Credit card fraud

How credit card fraud happens

Credit card fraud happens when someone steals or uses without your permission your credit card or credit card information. Your information or your card is used to:

A person might steal your credit card information by:

Protect yourself from credit card fraud

All credit cards issued in Canada now have a computer chip that makes transactions more secure. The computer chip works with your PIN to make sure you give permission for each transaction. This helps protect you against fraud if someone steals your credit card. Credit cards with computer chips also have magnetic stripes. They may be used in countries that don’t have chip-reading technology.

There are also certain actions you may take to protect yourself from credit card fraud. Follow these tips to protect your credit card and your personal information.

Keep your PIN secret

Choose a PIN that is hard to guess. For example, avoid using your birthday, Social Insurance Number, address or telephone number.

Be sure to keep your PIN secret by:

Some financial institutions offer the ability to pay with a mobile device, such as a smartphone or tablet. Even with this payment method, you must always keep your PIN secret.

Learn how to protect yourself from unauthorized mobile payments.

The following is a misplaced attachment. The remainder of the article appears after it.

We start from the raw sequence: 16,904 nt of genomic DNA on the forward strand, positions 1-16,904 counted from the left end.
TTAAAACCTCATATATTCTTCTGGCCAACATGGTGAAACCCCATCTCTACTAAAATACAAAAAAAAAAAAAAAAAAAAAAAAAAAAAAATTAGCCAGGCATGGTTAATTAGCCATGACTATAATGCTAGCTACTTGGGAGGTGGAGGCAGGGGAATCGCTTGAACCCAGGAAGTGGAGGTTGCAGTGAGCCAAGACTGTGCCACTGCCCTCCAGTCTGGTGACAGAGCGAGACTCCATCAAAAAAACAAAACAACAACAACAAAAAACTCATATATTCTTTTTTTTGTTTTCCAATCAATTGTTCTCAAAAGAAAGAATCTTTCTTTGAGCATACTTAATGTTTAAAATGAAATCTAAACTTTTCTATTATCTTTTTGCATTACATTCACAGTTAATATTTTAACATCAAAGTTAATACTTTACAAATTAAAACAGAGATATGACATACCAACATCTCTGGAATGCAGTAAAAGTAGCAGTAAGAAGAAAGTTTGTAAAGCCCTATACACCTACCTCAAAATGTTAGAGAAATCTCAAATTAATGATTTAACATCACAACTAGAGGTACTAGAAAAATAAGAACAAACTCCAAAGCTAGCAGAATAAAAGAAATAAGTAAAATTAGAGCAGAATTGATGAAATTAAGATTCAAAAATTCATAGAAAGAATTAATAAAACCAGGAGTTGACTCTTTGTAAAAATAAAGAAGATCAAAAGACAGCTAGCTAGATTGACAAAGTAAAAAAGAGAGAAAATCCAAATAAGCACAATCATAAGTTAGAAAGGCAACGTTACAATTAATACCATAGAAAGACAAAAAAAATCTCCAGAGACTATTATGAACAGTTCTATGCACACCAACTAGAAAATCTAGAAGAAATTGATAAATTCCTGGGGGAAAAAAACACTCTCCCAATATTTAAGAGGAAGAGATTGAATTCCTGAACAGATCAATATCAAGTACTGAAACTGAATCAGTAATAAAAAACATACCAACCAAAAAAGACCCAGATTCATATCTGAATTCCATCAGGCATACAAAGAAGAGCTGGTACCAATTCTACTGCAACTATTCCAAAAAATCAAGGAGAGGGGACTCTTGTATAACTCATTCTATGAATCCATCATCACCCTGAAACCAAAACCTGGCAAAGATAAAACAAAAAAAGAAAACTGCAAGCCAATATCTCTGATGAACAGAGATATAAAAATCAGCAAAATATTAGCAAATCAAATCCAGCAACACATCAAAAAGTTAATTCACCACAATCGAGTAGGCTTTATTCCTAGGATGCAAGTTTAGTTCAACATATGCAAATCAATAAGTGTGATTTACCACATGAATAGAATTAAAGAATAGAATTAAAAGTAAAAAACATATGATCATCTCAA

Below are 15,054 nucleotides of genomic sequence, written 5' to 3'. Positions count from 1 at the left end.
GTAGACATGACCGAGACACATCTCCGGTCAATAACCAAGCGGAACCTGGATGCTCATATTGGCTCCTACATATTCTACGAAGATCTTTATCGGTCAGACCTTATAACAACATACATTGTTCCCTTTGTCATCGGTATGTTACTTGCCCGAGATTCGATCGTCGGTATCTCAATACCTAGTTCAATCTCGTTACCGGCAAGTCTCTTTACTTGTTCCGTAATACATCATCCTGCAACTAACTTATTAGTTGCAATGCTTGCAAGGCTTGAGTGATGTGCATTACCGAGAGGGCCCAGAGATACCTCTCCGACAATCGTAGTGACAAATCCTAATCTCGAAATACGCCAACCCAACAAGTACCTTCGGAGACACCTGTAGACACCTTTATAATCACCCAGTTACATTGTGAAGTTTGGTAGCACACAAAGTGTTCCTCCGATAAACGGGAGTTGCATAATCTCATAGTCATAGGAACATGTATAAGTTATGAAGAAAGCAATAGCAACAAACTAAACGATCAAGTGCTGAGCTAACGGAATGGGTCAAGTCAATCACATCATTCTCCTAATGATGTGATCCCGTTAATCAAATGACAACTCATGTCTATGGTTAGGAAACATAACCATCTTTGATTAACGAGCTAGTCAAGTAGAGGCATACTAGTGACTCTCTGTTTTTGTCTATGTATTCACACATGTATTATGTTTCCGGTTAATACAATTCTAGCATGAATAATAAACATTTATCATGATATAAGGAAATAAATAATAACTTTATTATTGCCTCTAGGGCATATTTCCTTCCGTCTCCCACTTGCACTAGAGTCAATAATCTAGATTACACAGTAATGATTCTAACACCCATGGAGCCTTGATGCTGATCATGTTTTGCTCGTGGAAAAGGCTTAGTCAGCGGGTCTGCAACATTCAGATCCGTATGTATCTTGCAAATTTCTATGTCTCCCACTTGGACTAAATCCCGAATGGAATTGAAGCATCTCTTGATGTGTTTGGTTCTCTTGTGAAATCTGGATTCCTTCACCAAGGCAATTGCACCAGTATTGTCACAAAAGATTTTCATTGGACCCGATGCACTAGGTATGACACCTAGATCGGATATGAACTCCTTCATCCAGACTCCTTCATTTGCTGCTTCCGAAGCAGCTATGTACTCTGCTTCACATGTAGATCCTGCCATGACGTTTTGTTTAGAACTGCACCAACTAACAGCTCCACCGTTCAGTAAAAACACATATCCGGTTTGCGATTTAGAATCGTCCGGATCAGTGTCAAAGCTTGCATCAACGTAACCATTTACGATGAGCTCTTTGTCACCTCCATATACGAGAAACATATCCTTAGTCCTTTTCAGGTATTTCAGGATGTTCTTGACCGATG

Protect yourself in public places

Protect yourself from credit card fraud in public places:

Protect yourself at home

Protect yourself from credit card fraud at home:

Protecting yourself online

Protect yourself from credit card fraud online:

Protect yourself over the telephone

Legitimate credit card companies don’t ask for personal information over the phone. Contact your issuer using the telephone number on the back of your card. Don’t use telephone numbers provided in an email or by anybody other than your credit card issuer.

Protect yourself from credit card fraud over the telephone:

Make sure a company is legitimate before giving it your information. If you’re not sure, hang up and contact the Better Business Bureau.

Find your Better Business Bureau.

Additional tips to protect yourself

To better protect yourself from credit card fraud, you may also:

If you're a victim of credit card fraud

If you think you’re a victim of credit card fraud, contact your financial institution immediately.

You may then proceed as follows:

  1. write down what happened and how you first noticed the fraud
  2. contact your credit card issuer to tell them about the fraud
  3. take note of whom you talked to and when you spoke to them
  4. keep all documents that you think might be helpful if the police investigate the fraud
  5. contact your local police service to file a complaint
  6. if you believe a company (for example, your telephone company) has been hacked, contact it

Put a fraud alert

You may also contact Canada’s 2 main credit bureaus; Equifax and TransUnion. Ask them to place a fraud alert on your credit report. Ask for a copy of your credit report from each credit bureau. Review them and report any incorrect information.

Learn how to get your credit report.

Report the fraud to the Canadian Anti-Fraud Centre

The Canadian Anti-fraud Centre is jointly managed by the Royal Canadian Mounted Police, the Ontario Provincial Police and the Competition Bureau Canada. It's Canada's central repository for information about fraud.

Contact the Canadian Anti-Fraud Centre.

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